Week 1: Creating Space between the Already and the Not Yet

Week 1: Creating Space between the Already and the Not Yet

For those of us who follow Jesus, we live with down payments on the “Already” of God’s Kingdom on earth. We see glimpses of God’s healing power, his love, and his victory over evil. But we also live in the “Not Yet” of a broken, sinful world.

It is in between the Already and the Not Yet where we wait expectantly for the return of Jesus, who will one day make all things right, whole, and complete. Thankfully, we experience glimpses of Gospel hope every time we see bits and pieces of God’s reign and presence. But that final redemptionGod’s Kingdom arriving in full, all brokenness redeemed, all evil thwarted, all suffering endedis our ultimate hope.

Lament creates a pathway between the Already and the Not Yet. Lament minds the gap between current hopelessness and coming hope. Lament anticipates new creation but also acknowledges the painful reality of now.

Lament is an overlooked biblical genre found all throughout Scripture. The Psalms alone contain around sixty-five laments, including laments for fallen warriors, laments for illnesses, laments for victims of suffering and death. There are laments of vengeance, protest, repentance, and even depression. Beyond the Psalms, the Scriptures also include words from famous lamenters like David, Moses, Job, Tamar (an oft-disregarded lamenter), Jeremiah, and of course, Jesus himself.

Even though laments fill the pages of our Bible, for most Western evangelicals lament remains unfamiliar, mostly absent from our church calendars and spiritual disciplines. But lament is actually a godly concept, a spiritual practice, and a powerful handhold in seasons of sorrow.

What makes lament different from grief is a small but essential nuance. In lament, we direct our heartache to God—not to an unfeeling abyss, not to a void, but to God, who is close with the brokenhearted and always rescues the crushed in spirit.[i]

Perhaps most importantly, to lament is to realize that God is not Tylenol. The goal of lament is not fast-acting pain relief. Ultimately, lament should lead us to sit before God with all of our sorrow, protests, and pain for as long as it takesuntil hope once again arrives.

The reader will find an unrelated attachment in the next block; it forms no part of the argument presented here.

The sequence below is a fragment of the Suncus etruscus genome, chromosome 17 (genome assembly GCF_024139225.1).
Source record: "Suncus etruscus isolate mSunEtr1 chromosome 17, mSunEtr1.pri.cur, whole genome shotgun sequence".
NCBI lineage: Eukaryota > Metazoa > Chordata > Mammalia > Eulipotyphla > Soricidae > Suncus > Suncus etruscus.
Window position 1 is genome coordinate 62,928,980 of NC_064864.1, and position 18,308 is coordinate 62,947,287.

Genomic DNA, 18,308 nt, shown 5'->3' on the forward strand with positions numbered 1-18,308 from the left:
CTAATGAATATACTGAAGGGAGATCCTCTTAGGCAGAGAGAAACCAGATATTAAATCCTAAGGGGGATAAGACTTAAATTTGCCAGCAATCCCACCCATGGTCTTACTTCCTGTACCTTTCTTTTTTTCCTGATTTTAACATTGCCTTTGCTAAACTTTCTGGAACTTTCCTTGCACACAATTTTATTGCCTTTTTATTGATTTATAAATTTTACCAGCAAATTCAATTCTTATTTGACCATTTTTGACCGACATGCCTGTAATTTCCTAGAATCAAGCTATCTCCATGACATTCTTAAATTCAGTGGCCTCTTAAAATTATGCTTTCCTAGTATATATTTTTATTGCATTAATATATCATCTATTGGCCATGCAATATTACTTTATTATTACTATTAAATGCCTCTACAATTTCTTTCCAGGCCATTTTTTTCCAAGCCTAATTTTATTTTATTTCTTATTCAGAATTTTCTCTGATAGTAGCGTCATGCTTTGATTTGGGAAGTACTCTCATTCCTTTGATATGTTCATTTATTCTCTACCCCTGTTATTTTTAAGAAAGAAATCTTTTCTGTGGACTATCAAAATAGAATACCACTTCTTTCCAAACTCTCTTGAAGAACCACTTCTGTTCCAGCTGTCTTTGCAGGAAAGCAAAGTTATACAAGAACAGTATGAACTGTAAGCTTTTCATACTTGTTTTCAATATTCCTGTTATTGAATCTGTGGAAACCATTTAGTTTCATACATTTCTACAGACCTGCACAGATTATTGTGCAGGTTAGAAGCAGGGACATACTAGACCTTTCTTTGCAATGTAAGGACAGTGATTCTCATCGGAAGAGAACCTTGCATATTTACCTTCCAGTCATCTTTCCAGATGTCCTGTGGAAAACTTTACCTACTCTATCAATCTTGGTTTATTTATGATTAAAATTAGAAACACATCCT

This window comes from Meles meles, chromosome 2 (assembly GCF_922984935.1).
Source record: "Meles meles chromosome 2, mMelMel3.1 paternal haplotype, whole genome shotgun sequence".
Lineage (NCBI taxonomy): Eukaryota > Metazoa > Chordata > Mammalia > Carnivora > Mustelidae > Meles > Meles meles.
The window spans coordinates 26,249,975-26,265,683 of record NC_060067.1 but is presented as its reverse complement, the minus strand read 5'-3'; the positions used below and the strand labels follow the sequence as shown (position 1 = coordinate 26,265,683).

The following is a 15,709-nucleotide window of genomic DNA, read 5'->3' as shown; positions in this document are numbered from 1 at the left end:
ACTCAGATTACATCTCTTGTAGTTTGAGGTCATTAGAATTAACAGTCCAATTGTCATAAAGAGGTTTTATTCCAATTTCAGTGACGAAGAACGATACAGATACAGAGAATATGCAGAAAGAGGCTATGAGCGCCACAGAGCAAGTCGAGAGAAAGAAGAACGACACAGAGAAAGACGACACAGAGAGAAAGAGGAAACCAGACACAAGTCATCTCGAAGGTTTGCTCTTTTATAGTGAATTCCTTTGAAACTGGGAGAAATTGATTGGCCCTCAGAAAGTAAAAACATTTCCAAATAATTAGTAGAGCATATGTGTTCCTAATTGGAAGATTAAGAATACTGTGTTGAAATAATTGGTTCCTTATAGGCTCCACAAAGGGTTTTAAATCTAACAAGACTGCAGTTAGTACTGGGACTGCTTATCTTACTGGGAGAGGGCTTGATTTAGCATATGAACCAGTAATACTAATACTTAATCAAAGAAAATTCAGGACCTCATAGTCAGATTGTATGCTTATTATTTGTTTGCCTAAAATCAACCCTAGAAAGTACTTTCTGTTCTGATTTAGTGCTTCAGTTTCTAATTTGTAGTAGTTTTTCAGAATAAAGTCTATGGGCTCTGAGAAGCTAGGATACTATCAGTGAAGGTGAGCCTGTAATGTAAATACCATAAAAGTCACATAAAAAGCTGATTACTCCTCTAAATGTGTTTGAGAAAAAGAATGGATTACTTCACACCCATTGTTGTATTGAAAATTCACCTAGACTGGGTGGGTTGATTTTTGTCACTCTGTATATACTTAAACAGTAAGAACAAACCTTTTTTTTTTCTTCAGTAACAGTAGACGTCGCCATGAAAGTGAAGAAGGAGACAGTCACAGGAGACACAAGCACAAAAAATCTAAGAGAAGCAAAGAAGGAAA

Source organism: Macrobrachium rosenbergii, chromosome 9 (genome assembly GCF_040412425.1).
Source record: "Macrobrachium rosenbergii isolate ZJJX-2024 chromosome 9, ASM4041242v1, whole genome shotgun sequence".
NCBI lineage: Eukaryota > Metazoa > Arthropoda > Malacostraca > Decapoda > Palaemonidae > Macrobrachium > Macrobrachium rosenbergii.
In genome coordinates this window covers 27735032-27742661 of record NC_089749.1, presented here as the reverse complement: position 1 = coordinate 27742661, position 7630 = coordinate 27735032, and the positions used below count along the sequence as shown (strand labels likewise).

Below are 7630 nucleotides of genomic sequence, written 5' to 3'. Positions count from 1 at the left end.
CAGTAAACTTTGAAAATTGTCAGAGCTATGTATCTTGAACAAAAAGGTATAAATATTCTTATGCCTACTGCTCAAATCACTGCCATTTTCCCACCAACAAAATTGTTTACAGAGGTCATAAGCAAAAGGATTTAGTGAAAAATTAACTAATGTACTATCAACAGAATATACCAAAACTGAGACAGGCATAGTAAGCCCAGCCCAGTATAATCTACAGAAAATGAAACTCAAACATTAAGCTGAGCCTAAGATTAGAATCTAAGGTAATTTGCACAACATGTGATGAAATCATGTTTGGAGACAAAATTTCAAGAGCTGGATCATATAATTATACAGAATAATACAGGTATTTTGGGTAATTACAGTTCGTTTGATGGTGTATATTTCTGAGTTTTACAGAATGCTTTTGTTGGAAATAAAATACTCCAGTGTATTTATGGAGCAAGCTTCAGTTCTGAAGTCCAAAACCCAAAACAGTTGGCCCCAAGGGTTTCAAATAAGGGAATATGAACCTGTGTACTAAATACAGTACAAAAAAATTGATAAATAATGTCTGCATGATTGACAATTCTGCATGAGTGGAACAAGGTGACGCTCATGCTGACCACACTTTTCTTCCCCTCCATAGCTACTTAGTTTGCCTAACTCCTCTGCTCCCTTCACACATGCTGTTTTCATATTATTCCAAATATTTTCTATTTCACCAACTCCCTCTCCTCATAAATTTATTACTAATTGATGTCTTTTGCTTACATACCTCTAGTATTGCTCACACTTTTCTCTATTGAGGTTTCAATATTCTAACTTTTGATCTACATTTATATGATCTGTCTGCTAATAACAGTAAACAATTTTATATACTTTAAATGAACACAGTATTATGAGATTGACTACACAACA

A Reflection:

1. When you think about the chasm between the “already” and “not yet” of all of God’s promises, how can lament help you find hope in what is and what will be?

2. What are you anticipating most in the new creation? What do you long for as you think about heaven?

3. The ashes of Lent remind us of the death and brokenness in this world and that we have come from dust and will return to dust. What do you need to acknowledge in your “painful reality of now” today? What heartaches do you need to direct to God? What is God inviting you to release to him in repentance this Lenten season?

A Prayer:

Lord, as I find myself in between the already and the not yet, anxiously awaiting you to make right all the pain and brokenness in this world, help me to move towards hope. Teach me to anticipate all the of newness that will come in and through Jesus, while never ignoring the painful reality that so many people live in now. God, let me learn the spiritual discipline of lament. Amen.

A Practice: Silence + Solitude

As you begin this season of Lent, enter into a time of silence and solitude with the Lord. Find a place where you can sit in stillness, without distraction, and ask God to reveal places in your life which you need to lament. Invite the Spirit to speak to you. Pray for God to show you where you may be refusing to acknowledge the reality of this world, your current suffering, or your past pain. Listen to God’s response. More Copy: Next week, we’ll watch a recent video from Kevin sharing what it looks like to abide, and why he must.

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[i] Psalm 34:18.